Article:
Child victims of human trafficking have an easier time getting certified. They can be certified with a simple letter from the Office of Refugee Resettlement and are not required to participate in court proceedings. Children receive increased mental health assistance and are placed in appropriate housing, not in detention centers. In addition, Newton’s office works to reunite children with their parents or other family members whenever possible.

Congress has continued to monitor the enforcement of federal human trafficking laws. In March, a subcommittee of the House Homeland Security Committee held a hearing to assess the work of the Human Smuggling and Trafficking Center. The hearing focused on what the center is doing to fulfill its mission under federal law.

“The conditions that give rise to human and sex trafficking and human smuggling, as well as the modes, methods, and means of transportation, are often similar,” said Representative Katherine Harris (R-FL) in opening the hearing, which she requested and led. “The absence of moral conscience and the willingness to engage in unspeakable acts of brutality is evident in terrorists and traffickers alike.”

Harris has introduced legislation that would force those who are convicted of promoting sex crimes by children who are trafficked to comply with federal sex offender registry requirements. Her legislation also calls for the criminal forfeiture of property owned by those convicted of human trafficking.

An Issue for the States

Although programs and laws exist at the federal level, Jolene Smith, Executive Director of Free the Slaves, says the states should become a part of the solution also by passing laws at their level. State laws, she says, would allow local law enforcement officials to handle human trafficking cases they encounter and to address the needs of their individual states. Currently, 13 states have laws making human trafficking illegal.

New York State Assemblyman Jeffrey Dinowitz (D) is pressing for a law in the Empire State to declare human trafficking a crime. His bill would establish the necessary law enforcement measures on trafficking and provide a social services safety net for victims, including money for victims to live on after being identified by law enforcement and while their visa cases are pending before the federal government. The bill would provide housing assistance so victims wouldn’t have to live in jail cells, along with any additional assistance victims of sex crimes may need. Another provision would allow for state assistance with the mountain of federal paperwork victims are required to complete to become certified human trafficking victims.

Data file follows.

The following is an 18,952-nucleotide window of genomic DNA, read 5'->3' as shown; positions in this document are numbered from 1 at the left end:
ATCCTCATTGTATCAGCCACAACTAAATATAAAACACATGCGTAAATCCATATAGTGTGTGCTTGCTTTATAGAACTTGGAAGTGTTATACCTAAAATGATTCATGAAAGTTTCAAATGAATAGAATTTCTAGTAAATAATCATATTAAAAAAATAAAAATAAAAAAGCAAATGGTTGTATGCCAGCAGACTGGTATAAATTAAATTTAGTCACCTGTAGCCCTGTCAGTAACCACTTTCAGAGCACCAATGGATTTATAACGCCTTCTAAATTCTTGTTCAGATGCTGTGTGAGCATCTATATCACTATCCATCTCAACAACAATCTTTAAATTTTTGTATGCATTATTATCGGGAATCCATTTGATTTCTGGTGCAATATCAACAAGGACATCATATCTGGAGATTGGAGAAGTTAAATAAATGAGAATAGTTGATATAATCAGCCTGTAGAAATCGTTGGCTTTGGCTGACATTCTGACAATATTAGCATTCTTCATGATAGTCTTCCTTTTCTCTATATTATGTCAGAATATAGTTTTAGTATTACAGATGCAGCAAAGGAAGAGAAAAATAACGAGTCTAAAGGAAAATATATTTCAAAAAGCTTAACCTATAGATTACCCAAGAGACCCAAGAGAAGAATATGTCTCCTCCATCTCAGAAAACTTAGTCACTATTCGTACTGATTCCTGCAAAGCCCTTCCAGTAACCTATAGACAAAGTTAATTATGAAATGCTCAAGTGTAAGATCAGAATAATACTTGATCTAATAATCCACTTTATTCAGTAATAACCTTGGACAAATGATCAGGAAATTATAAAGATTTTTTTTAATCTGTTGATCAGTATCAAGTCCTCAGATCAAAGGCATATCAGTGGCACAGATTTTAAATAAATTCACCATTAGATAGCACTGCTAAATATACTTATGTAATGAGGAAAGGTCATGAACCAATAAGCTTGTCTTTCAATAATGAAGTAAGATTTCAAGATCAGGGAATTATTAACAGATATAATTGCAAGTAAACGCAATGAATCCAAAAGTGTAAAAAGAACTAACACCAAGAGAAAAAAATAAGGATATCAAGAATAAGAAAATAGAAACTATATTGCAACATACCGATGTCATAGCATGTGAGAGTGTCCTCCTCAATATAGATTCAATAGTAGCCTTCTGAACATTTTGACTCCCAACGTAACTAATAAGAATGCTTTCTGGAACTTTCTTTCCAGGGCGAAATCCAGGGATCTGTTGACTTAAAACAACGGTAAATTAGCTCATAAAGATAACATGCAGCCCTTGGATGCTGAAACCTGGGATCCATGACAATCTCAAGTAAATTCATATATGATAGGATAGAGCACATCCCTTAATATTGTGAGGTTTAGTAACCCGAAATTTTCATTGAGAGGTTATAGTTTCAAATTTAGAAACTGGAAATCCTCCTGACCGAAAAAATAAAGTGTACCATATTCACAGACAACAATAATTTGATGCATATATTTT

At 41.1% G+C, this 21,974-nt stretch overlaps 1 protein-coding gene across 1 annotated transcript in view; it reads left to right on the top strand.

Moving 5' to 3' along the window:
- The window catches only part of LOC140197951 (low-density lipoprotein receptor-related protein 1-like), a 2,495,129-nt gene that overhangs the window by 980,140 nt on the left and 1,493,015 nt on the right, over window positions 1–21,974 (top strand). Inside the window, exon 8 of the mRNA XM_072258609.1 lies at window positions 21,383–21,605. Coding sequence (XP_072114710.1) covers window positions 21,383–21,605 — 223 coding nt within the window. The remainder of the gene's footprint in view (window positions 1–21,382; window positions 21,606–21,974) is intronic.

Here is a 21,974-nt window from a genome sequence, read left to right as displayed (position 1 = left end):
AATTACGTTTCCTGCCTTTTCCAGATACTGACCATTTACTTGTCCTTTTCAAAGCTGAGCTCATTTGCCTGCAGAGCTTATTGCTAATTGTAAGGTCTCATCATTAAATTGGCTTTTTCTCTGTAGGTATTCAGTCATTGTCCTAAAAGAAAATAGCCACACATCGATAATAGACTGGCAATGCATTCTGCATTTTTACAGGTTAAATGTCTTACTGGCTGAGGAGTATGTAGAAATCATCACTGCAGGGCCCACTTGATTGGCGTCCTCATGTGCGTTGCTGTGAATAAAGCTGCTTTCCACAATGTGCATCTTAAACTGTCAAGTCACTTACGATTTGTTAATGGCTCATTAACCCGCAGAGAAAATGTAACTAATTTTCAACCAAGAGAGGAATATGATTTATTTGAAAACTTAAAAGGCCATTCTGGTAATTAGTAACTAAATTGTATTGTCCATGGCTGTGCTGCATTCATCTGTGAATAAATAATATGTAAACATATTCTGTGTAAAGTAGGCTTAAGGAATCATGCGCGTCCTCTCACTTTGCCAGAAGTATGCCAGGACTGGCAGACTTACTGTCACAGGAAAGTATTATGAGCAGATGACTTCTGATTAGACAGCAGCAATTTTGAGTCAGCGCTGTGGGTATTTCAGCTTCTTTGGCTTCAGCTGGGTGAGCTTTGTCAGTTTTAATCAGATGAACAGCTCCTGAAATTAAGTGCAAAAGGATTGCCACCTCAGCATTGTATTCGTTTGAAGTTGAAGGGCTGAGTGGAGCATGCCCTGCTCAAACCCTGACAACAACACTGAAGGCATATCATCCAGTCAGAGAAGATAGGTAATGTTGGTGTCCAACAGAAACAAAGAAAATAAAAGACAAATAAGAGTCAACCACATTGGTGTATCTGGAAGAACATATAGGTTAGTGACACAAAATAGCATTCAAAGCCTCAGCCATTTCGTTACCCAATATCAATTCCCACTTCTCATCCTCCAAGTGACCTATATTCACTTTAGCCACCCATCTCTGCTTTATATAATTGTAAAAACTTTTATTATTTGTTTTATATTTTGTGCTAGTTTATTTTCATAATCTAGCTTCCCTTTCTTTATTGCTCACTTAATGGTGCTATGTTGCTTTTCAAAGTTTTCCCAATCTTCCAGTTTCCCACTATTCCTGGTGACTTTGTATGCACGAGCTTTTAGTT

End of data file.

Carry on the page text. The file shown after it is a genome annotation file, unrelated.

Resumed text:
The New York State Senate has passed Dinowitz’s bill, and action was pending in the State Assembly at press time. Most of the Assembly’s 150 members are cosponsoring the bill, and Dinowitz predicted passage and the signature of Governor George Pataki (R) this year. “People understand this bill deals with ending slavery in the 21st Century.”

New Jersey passed legislation last year to make human trafficking illegal, and the legislature is now considering mandatory minimum sentences for those convicted of human trafficking, along with making those who have promoted sex trafficking to register as sex offenders.

“While I am generally against mandatory minimums, human trafficking and intentional acts to harm children are areas where I make an exception to that,” says New Jersey State Assemblyman Jon Bramnick, who is supporting these efforts in the Garden State. “When you don’t have mandatory minimums, you have exceptions that a judge can grant in sentencing, where such exceptions should not be the case.”

Outreach at the Local Level

A key aspect of enforcement against human trafficking is reaching out to local law enforcement officials to educate them on how to find human trafficking victims. Smith, of Free the Slaves, points out it is important that local law enforcement know what human trafficking is and how to stop it.